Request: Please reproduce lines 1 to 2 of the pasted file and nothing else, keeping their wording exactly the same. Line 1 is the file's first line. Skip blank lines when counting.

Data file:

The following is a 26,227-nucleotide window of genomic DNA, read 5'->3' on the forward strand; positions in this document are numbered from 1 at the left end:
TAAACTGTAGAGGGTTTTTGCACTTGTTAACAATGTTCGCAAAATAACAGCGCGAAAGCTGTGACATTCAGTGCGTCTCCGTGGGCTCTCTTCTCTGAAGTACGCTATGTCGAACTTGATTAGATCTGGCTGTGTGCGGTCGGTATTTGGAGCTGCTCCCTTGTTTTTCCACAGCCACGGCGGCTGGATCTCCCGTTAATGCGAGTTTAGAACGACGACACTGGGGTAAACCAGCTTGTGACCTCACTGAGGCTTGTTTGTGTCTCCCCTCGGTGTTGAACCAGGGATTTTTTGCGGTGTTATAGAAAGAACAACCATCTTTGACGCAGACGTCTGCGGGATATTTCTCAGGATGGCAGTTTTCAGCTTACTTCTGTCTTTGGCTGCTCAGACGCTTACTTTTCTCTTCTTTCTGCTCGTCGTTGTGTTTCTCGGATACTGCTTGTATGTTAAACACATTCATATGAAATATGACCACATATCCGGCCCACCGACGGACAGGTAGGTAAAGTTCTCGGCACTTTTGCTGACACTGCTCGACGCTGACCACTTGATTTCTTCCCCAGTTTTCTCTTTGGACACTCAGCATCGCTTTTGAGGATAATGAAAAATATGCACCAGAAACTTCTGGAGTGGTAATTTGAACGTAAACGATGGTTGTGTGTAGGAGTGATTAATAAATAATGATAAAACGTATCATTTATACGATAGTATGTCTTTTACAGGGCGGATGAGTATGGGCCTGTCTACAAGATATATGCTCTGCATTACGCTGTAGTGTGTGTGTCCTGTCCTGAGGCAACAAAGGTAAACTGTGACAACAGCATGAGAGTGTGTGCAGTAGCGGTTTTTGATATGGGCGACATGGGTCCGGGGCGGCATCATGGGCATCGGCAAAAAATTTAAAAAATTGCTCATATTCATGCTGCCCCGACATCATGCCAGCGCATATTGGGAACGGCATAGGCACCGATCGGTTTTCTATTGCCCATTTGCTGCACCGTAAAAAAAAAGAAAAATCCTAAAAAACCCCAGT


The following is a 26,227-nucleotide window of genomic DNA, read 5'->3' on the forward strand; positions in this document are numbered from 1 at the left end:
TAAACTGTAGAGGGTTTTTGCACTTGTTAACAATGTTCGCAAAATAACAGCGCGAAAGCTGTGACATTCAGTGCGTCTCCGTGGGCTCTCTTCTCTGAAGTACGCTATGTCGAACTTGATTAGATCTGGCTGTGTGCGGTCGGTATTTGGAGCTGCTCCCTTGTTTTTCCACAGCCACGGCGGCTGGATCTCCCGTTAATGCGAGTTTAGAACGACGACACTGGGGTAAACCAGCTTGTGACCTCACTGAGGCTTGTTTGTGTCTCCCCTCGGTGTTGAACCAGGGATTTTTTGCGGTGTTATAGAAAGAACAACCATCTTTGACGCAGACGTCTGCGGGATATTTCTCAGGATGGCAGTTTTCAGCTTACTTCTGTCTTTGGCTGCTCAGACGCTTACTTTTCTCTTCTTTCTGCTCGTCGTTGTGTTTCTCGGATACTGCTTGTATGTTAAACACATTCATATGAAATATGACCACATATCCGGCCCACCGACGGACAGGTAGGTAAAGTTCTCGGCACTTTTGCTGACACTGCTCGACGCTGACCACTTGATTTCTTCCCCAGTTTTCTCTTTGGACACTCAGCATCGCTTTTGAGGATAATGAAAAATATGCACCAGAAACTTCTGGAGTGGTAATTTGAACGTAAACGATGGTTGTGTGTAGGAGTGATTAATAAATAATGATAAAACGTATCATTTATACGATAGTATGTCTTTTACAGGGCGGATGAGTATGGGCCTGTCTACAAGATATATGCTCTGCATTACGCTGTAGTGTGTGTGTCCTGTCCTGAGGCAACAAAGGTAAACTGTGACAACAGCATGAGAGTGTGTGCAGTAGCGGTTTTTGATATGGGCGACATGGGTCCGGGGCGGCATCATGGGCATCGGCAAAAAATTTAAAAAATTGCTCATATTCATGCTGCCCCGACATCATGCCAGCGCATATTGGGAACGGCATAGGCACCGATCGGTTTTCTATTGCCCATTTGCTGCACCGTAAAAAAAAAGAAAAATCCTAAAAAACCCCAGT